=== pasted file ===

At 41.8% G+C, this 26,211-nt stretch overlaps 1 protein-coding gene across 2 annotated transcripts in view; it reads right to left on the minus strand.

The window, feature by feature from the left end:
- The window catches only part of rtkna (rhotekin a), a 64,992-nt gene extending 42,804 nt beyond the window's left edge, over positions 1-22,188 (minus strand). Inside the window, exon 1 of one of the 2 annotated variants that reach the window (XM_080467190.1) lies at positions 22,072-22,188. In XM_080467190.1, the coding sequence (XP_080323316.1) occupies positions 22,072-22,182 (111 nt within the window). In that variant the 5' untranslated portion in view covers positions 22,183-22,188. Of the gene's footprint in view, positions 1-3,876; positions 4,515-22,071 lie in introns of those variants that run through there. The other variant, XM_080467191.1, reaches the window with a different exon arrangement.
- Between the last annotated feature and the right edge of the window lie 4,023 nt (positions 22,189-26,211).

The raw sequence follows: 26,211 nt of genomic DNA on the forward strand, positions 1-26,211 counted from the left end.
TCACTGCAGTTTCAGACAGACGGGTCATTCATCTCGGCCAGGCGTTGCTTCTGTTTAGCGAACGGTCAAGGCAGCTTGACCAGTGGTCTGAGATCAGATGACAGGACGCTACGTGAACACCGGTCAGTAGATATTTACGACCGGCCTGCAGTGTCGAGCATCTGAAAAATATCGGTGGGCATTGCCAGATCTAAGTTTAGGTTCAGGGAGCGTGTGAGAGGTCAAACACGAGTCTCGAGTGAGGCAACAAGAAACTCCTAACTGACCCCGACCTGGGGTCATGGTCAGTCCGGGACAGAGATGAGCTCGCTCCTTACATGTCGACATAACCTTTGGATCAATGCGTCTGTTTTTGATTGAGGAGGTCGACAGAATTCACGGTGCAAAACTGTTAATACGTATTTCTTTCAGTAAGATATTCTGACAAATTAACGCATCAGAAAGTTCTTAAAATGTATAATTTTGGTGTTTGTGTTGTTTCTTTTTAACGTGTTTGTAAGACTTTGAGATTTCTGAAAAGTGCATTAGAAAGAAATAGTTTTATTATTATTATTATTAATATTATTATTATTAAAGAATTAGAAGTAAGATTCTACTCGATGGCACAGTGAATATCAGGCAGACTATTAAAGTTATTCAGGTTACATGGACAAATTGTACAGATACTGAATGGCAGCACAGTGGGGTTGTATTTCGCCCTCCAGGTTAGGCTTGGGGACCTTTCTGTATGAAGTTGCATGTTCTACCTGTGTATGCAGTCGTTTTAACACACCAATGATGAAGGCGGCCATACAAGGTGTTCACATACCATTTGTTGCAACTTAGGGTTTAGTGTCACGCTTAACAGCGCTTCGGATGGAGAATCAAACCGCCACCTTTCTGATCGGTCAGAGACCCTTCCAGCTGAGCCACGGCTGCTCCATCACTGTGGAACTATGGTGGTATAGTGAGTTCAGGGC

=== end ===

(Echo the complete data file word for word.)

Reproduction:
At 41.8% G+C, this 26,211-nt stretch overlaps 1 protein-coding gene across 2 annotated transcripts in view; it reads right to left on the minus strand.

The window, feature by feature from the left end:
- The window catches only part of rtkna (rhotekin a), a 64,992-nt gene extending 42,804 nt beyond the window's left edge, over positions 1-22,188 (minus strand). Inside the window, exon 1 of one of the 2 annotated variants that reach the window (XM_080467190.1) lies at positions 22,072-22,188. In XM_080467190.1, the coding sequence (XP_080323316.1) occupies positions 22,072-22,182 (111 nt within the window). In that variant the 5' untranslated portion in view covers positions 22,183-22,188. Of the gene's footprint in view, positions 1-3,876; positions 4,515-22,071 lie in introns of those variants that run through there. The other variant, XM_080467191.1, reaches the window with a different exon arrangement.
- Between the last annotated feature and the right edge of the window lie 4,023 nt (positions 22,189-26,211).

The raw sequence follows: 26,211 nt of genomic DNA on the forward strand, positions 1-26,211 counted from the left end.
TCACTGCAGTTTCAGACAGACGGGTCATTCATCTCGGCCAGGCGTTGCTTCTGTTTAGCGAACGGTCAAGGCAGCTTGACCAGTGGTCTGAGATCAGATGACAGGACGCTACGTGAACACCGGTCAGTAGATATTTACGACCGGCCTGCAGTGTCGAGCATCTGAAAAATATCGGTGGGCATTGCCAGATCTAAGTTTAGGTTCAGGGAGCGTGTGAGAGGTCAAACACGAGTCTCGAGTGAGGCAACAAGAAACTCCTAACTGACCCCGACCTGGGGTCATGGTCAGTCCGGGACAGAGATGAGCTCGCTCCTTACATGTCGACATAACCTTTGGATCAATGCGTCTGTTTTTGATTGAGGAGGTCGACAGAATTCACGGTGCAAAACTGTTAATACGTATTTCTTTCAGTAAGATATTCTGACAAATTAACGCATCAGAAAGTTCTTAAAATGTATAATTTTGGTGTTTGTGTTGTTTCTTTTTAACGTGTTTGTAAGACTTTGAGATTTCTGAAAAGTGCATTAGAAAGAAATAGTTTTATTATTATTATTATTAATATTATTATTATTAAAGAATTAGAAGTAAGATTCTACTCGATGGCACAGTGAATATCAGGCAGACTATTAAAGTTATTCAGGTTACATGGACAAATTGTACAGATACTGAATGGCAGCACAGTGGGGTTGTATTTCGCCCTCCAGGTTAGGCTTGGGGACCTTTCTGTATGAAGTTGCATGTTCTACCTGTGTATGCAGTCGTTTTAACACACCAATGATGAAGGCGGCCATACAAGGTGTTCACATACCATTTGTTGCAACTTAGGGTTTAGTGTCACGCTTAACAGCGCTTCGGATGGAGAATCAAACCGCCACCTTTCTGATCGGTCAGAGACCCTTCCAGCTGAGCCACGGCTGCTCCATCACTGTGGAACTATGGTGGTATAGTGAGTTCAGGGC